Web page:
In the case of the recent find by CCC, how exactly would the malware used by German police for internet wiretapping work? In default mode, it takes screenshots of active windows, it logs data and forwards the data for remote pickup. It is also capable of spying on Skype, and messenger conversations, and executing code on the infected machine. Would this be an example of a rootkit? How would it be installed? How would you detect such malware if AntiVirus don't pick it up.
From the article, here's my understanding:
The core of this malware is a dll that registers itself to start up on boot, and a kernel module that allows the dll to access kernel-level function that it would not otherwise have access to. Once running, the program listens for incoming commands; depending on the command, it can do a number of things - take a screenshot, record a screencast, etc.; most of these do not require root permissions.
Spying on skype and e-mail happens through user-level API calls - it's as simple as grabbing screenshots and recording audio from the sound card's mix bus. The resulting data is sent back, with AES encryption applied (but in a way that makes the entire encryption process useless - they use a symmetric key, which is hard-coded into the executable, and has been published by the CCC; anyone possessing this key can now easily spoof responses, with no way of checking whether they're genuine.) Another delicate detail is that since the malware mainly spies on local things - it can take a screenshot of an e-mail you're currently writing, and post it back home, regardless of whether you actually send the e-mail or delete it.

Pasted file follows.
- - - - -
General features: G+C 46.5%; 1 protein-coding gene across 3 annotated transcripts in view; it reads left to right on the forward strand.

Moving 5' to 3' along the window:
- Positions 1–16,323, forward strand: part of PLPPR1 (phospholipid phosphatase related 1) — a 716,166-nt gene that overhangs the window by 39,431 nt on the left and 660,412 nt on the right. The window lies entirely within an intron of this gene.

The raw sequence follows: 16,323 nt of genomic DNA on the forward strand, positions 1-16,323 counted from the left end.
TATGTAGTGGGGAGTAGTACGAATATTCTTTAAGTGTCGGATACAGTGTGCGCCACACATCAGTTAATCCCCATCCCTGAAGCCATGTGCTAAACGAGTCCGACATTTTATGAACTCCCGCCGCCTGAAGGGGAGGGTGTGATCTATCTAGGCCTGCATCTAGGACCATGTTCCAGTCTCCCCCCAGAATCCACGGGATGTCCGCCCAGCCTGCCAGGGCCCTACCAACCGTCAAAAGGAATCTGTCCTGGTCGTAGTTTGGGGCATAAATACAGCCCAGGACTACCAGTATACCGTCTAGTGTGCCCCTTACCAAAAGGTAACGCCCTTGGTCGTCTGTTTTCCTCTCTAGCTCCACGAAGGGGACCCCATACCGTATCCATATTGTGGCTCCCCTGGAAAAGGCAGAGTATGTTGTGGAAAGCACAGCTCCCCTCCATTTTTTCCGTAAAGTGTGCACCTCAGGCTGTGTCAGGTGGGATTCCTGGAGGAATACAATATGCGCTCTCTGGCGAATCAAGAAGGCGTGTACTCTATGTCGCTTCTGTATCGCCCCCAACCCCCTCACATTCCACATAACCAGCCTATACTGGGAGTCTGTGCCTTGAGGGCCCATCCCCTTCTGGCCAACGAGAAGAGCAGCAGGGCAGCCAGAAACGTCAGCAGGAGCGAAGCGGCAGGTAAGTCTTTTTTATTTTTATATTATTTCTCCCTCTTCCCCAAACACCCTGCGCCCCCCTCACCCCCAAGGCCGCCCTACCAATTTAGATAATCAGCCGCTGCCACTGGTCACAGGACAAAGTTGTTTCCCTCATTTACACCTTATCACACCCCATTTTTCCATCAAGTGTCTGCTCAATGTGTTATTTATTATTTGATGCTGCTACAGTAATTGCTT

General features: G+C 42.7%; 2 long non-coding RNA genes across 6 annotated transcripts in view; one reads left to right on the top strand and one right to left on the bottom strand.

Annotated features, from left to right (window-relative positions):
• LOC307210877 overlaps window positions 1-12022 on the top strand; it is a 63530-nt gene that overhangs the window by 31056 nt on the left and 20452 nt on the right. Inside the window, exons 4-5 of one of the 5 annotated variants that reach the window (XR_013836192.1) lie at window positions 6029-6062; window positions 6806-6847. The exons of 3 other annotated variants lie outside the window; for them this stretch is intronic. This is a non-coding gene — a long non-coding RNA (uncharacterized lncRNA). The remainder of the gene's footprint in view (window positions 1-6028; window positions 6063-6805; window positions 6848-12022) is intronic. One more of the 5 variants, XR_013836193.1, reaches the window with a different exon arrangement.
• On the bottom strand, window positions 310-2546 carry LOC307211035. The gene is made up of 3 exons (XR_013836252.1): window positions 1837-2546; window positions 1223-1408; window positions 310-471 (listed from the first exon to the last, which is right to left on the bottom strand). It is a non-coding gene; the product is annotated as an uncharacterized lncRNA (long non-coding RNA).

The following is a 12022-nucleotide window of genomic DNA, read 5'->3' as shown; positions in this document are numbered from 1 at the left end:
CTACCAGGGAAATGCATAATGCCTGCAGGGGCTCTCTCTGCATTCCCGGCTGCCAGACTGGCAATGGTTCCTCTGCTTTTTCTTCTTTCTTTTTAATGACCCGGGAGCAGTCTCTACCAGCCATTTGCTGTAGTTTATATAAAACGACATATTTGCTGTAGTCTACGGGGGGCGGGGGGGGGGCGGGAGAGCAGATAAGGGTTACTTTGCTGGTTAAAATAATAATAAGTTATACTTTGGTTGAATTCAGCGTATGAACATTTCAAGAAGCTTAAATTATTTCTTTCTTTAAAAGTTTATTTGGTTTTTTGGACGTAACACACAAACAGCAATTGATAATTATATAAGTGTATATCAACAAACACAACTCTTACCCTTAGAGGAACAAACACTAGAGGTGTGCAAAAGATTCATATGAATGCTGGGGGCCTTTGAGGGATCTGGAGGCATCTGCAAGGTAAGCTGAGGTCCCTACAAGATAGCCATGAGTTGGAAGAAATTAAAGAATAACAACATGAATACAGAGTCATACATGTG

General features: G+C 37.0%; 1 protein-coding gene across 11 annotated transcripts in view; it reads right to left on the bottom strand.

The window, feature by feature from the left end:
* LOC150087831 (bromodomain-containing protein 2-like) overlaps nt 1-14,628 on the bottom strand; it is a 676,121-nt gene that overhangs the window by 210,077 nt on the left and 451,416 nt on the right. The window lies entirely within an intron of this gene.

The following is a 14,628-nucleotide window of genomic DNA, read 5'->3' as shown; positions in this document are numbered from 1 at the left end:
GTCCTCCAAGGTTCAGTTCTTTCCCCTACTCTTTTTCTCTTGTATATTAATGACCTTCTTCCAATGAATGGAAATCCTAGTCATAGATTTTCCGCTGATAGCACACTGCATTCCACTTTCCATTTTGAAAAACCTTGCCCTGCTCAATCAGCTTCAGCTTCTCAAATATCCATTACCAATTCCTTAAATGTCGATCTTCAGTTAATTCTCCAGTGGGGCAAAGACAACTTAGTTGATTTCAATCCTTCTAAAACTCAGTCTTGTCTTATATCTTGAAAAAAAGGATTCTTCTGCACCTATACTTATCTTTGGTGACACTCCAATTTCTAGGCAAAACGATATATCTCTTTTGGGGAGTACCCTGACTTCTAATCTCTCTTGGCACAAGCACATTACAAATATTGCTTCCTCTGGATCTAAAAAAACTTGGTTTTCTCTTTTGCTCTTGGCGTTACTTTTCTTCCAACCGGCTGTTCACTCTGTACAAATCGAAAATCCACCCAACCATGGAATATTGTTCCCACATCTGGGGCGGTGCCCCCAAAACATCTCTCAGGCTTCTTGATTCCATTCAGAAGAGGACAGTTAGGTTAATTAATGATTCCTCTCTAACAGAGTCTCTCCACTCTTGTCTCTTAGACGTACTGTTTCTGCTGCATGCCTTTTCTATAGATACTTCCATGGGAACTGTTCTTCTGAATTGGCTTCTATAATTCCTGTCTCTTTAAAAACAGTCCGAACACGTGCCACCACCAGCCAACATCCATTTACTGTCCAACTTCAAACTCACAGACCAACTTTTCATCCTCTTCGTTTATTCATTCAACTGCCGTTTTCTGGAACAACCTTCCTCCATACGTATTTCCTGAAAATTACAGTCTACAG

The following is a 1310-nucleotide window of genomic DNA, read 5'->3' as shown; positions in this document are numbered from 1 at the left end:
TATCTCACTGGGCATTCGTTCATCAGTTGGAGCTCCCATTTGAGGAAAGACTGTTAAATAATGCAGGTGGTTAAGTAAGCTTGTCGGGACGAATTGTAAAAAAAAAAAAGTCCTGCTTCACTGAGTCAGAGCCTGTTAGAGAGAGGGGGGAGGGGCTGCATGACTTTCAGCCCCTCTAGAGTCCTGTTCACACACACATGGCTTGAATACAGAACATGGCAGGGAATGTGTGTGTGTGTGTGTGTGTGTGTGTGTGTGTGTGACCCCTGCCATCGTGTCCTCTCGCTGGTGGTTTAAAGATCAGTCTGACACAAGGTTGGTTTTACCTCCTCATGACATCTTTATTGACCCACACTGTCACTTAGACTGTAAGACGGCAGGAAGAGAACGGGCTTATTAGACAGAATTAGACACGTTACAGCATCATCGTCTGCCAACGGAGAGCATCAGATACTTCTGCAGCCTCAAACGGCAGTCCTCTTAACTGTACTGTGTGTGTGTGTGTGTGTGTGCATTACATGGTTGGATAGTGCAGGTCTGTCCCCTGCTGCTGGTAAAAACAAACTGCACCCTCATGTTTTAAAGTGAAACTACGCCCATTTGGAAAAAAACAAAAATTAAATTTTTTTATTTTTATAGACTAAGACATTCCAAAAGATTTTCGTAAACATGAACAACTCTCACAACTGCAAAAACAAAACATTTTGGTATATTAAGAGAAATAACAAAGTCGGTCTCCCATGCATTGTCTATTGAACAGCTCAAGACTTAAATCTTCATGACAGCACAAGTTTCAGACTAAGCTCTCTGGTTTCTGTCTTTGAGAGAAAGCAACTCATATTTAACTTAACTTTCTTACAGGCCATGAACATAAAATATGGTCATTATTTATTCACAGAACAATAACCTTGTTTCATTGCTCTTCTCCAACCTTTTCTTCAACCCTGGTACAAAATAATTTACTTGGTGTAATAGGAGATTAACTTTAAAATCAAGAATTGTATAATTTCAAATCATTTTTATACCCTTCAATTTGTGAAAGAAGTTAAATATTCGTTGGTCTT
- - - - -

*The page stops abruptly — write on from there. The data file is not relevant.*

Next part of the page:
There is also a command to download and execute arbitrary code, with full administrator permissions, and this part requires root-level access (otherwise the user would be presented with the usual UAC prompt, exposing the malware).
So yes, the malware contains some kind of root kit, but most of its functionality can be achieved without it.
EDIT: Note the second update by CCC, now 2 years old, for mentioning the discovery of a new software version. It was published three weeks after the first update already linked to from a comment below.